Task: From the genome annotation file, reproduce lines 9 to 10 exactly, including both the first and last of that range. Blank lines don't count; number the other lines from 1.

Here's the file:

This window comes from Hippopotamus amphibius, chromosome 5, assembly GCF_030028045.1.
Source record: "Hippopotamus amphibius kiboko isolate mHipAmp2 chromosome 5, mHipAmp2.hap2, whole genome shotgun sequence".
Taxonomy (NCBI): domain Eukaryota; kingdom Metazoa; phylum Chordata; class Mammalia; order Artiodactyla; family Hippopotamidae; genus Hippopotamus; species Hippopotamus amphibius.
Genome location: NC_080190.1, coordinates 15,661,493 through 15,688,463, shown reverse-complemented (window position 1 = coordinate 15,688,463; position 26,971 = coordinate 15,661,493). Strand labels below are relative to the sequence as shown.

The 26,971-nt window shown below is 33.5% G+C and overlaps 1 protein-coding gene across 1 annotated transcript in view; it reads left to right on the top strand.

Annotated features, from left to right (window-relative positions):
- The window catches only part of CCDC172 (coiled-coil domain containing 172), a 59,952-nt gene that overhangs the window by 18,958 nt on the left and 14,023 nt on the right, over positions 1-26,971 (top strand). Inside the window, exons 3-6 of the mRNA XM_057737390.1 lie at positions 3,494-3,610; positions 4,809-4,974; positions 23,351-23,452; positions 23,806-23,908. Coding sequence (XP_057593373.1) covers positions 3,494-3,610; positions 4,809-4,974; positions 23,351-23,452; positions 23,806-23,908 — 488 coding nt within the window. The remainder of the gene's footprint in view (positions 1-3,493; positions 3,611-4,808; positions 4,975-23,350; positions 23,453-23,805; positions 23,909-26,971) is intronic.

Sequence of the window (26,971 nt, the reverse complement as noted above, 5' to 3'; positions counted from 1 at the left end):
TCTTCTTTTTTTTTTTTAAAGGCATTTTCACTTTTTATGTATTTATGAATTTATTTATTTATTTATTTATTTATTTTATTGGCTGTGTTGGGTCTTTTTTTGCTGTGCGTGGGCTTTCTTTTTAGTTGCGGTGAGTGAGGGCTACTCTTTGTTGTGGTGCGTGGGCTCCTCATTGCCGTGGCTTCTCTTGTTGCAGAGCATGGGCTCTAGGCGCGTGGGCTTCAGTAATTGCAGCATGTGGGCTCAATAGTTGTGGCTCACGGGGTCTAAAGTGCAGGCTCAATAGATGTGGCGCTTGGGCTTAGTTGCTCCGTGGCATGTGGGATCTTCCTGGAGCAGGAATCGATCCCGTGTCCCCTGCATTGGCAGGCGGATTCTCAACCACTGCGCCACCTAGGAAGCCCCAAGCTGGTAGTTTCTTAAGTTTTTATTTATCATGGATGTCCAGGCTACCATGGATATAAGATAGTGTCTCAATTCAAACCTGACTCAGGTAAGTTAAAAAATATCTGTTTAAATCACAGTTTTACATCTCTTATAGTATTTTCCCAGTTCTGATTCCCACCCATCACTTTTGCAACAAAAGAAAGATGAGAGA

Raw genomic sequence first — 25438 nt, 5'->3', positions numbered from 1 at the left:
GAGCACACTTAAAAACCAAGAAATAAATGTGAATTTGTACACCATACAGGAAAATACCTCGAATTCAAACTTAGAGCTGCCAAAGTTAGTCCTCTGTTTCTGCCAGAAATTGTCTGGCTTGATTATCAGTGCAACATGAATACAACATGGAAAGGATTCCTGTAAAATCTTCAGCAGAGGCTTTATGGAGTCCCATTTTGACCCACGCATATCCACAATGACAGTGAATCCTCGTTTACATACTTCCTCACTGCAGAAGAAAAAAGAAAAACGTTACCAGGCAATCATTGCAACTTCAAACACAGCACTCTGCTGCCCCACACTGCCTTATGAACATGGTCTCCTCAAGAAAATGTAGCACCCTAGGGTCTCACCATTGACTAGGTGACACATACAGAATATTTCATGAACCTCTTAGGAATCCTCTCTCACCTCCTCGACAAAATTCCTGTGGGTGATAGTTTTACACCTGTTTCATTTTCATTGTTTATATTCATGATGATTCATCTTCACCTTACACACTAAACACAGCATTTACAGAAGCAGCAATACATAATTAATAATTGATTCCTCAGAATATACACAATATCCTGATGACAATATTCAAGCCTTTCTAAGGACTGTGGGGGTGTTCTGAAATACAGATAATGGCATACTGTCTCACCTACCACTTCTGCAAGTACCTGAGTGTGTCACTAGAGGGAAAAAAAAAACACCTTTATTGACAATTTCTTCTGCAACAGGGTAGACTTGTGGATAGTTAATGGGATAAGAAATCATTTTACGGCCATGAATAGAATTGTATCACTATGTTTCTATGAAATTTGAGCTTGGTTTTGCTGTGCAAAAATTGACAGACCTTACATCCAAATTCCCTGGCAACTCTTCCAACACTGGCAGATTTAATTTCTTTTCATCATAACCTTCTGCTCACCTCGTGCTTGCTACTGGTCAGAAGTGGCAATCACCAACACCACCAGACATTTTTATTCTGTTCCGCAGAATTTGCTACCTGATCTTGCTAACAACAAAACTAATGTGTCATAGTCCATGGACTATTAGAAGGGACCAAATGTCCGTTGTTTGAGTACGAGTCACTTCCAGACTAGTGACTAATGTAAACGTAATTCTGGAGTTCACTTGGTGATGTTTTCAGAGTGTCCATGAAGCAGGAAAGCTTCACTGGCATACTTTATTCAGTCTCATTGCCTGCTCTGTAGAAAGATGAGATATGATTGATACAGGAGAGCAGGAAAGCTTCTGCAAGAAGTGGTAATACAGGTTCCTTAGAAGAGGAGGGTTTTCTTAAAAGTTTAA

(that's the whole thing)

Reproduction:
TCTTCTTTTTTTTTTTTAAAGGCATTTTCACTTTTTATGTATTTATGAATTTATTTATTTATTTATTTATTTATTTTATTGGCTGTGTTGGGTCTTTTTTTGCTGTGCGTGGGCTTTCTTTTTAGTTGCGGTGAGTGAGGGCTACTCTTTGTTGTGGTGCGTGGGCTCCTCATTGCCGTGGCTTCTCTTGTTGCAGAGCATGGGCTCTAGGCGCGTGGGCTTCAGTAATTGCAGCATGTGGGCTCAATAGTTGTGGCTCACGGGGTCTAAAGTGCAGGCTCAATAGATGTGGCGCTTGGGCTTAGTTGCTCCGTGGCATGTGGGATCTTCCTGGAGCAGGAATCGATCCCGTGTCCCCTGCATTGGCAGGCGGATTCTCAACCACTGCGCCACCTAGGAAGCCCCAAGCTGGTAGTTTCTTAAGTTTTTATTTATCATGGATGTCCAGGCTACCATGGATATAAGATAGTGTCTCAATTCAAACCTGACTCAGGTAAGTTAAAAAATATCTGTTTAAATCACAGTTTTACATCTCTTATAGTATTTTCCCAGTTCTGATTCCCACCCATCACTTTTGCAACAAAAGAAAGATGAGAGA

Raw genomic sequence first — 25438 nt, 5'->3', positions numbered from 1 at the left: